Brussels, August 20, 2020 – The Fair Standards Alliance (FSA) regrets the Mannheim Regional Court’s Second Civil Chamber ruling ordering an injunction in Germany against Daimler over an alleged standard essential patent (SEP) owned by Nokia.
The FSA is disappointed that the court chose not to refer legal questions on licensing of SEPs to the Court of Justice of the EU (CJEU), despite the call of the German competition authority, the Bundeskartellamt (BKartA), to do so. The Mannheim court’s ruling also runs afoul of the legal framework provided by the CJEU in its Huawei v ZTE decision.
If the ruling is appealed, the FSA encourages and supports a referral by the appeals court to the CJEU of the questions identified by the BKartA. The CJEU could provide the much-desired legal certainty on SEP licensing and avert the divergence in national case law across Europe.
“The FSA has long advocated that injunctions in SEP disputes should be a last resort,” – said Robert Pocknell, the Chair of the FSA. “This court’s ruling shows how detrimental unfair SEP licensing can be, and how much impact such proceedings can have on business.”
Pocknell continued: “The decision threatens to have a broad negative impact on innovation, standardisation, and competition in key technologies, such as 5G and the IoT and on related industries.”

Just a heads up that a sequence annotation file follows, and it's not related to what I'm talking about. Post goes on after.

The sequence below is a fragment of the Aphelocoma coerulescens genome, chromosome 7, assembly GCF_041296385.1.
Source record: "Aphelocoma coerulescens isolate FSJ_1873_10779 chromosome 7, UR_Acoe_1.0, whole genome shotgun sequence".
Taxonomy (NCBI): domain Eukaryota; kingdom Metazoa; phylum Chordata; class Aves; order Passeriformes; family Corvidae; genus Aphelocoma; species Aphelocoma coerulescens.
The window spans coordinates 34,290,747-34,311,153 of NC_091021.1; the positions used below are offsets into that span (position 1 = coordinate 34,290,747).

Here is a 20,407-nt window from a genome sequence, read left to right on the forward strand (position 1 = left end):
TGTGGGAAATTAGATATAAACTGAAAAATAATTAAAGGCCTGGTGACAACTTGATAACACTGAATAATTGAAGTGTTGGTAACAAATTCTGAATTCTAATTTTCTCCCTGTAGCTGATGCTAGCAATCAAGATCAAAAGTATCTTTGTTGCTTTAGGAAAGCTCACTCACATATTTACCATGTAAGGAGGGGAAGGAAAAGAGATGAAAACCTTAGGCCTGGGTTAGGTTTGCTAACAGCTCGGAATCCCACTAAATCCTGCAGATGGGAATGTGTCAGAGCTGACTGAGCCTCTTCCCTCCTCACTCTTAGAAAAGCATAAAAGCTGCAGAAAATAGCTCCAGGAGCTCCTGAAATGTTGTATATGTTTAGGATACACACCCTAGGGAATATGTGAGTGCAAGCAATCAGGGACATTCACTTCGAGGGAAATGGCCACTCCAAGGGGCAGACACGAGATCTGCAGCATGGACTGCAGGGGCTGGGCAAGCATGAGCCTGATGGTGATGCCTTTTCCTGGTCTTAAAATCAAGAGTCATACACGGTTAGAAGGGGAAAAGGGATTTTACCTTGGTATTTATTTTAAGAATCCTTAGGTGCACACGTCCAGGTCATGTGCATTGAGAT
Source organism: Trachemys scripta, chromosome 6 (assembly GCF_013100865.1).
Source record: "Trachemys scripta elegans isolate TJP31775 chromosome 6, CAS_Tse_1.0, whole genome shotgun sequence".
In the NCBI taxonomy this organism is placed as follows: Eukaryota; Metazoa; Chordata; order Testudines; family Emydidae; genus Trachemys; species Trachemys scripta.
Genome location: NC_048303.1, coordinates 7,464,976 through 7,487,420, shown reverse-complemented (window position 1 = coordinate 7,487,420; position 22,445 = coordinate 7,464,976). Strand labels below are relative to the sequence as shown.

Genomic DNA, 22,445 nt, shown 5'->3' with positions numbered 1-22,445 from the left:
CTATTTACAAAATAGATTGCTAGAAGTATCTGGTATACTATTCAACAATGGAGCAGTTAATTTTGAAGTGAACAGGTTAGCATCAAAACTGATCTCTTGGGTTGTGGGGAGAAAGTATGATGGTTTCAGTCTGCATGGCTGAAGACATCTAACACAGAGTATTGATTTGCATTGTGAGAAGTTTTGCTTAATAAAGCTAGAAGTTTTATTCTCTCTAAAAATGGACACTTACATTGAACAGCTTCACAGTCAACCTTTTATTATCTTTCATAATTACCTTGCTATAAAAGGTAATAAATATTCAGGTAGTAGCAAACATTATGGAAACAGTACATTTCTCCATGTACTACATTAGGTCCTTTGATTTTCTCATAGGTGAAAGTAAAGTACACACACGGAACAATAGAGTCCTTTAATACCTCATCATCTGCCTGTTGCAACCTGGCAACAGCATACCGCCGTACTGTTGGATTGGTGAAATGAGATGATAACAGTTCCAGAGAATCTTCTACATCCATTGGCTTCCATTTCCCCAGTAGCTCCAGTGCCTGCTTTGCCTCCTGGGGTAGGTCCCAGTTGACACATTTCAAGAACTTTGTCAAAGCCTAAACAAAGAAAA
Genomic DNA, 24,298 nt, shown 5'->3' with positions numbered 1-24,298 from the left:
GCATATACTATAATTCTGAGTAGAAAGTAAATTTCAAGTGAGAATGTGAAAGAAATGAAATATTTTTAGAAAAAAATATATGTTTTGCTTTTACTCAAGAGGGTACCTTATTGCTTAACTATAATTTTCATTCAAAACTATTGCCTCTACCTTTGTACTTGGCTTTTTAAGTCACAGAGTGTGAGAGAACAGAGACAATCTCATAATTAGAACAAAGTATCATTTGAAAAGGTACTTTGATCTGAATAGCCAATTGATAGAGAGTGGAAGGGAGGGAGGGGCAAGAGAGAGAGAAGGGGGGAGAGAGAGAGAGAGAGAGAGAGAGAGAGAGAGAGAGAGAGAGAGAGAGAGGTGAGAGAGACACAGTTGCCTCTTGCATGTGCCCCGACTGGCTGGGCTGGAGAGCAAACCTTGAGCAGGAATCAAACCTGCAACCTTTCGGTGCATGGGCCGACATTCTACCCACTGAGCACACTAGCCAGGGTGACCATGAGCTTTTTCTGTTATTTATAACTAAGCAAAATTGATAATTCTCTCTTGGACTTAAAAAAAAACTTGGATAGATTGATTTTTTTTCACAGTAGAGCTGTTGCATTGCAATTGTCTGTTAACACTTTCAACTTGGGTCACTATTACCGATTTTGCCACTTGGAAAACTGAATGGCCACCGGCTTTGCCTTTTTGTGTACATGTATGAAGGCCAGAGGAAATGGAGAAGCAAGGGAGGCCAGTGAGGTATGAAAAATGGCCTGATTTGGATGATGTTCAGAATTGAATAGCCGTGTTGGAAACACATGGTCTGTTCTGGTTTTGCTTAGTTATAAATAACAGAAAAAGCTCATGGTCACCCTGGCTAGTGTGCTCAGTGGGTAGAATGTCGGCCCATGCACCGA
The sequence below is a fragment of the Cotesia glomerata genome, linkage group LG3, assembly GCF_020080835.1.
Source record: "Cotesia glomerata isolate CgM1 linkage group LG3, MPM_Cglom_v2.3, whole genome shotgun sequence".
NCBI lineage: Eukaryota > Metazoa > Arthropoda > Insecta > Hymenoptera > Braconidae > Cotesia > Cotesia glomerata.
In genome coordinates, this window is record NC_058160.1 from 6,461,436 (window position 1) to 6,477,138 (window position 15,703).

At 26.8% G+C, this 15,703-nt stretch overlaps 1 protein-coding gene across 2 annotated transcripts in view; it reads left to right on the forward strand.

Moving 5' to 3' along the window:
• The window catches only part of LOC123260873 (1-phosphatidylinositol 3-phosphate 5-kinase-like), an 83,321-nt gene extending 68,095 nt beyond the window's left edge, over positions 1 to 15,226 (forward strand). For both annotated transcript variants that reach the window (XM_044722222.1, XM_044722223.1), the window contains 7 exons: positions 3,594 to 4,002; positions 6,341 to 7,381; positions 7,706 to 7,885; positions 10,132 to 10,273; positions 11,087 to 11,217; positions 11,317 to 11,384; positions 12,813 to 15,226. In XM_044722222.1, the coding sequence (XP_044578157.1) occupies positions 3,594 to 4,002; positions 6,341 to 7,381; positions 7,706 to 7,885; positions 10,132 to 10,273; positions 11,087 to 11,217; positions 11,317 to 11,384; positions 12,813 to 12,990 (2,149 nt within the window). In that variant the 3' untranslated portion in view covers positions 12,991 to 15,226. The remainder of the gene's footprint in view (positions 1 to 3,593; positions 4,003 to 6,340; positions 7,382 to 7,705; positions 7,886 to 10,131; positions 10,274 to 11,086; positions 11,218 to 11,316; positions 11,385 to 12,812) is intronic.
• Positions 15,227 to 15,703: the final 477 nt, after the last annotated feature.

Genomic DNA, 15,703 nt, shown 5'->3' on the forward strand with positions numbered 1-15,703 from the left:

It is regretful that the court disregarded the BKartA letter sent in June the urging the Mannheim court to refer to the CJEU on several legal questions, including on SEP license availability across the production chain. The FSA believes that SEP licenses should be made available to any company in the production chain that requests a license.
The legal questions on SEP licensing are of considerable economic and legal significance, going beyond an individual case. The uncertainties arising from the continued refusal by SEP holders to grant licenses to many upstream market participants is stifling innovation and stalling the uptake of the IoT in Europe.
Questions on SEP license availability to companies across the value chain will define the future of innovation in Europe. Predictability on SEP licensing is critical for business to be able to plan activity, including investment into R&D.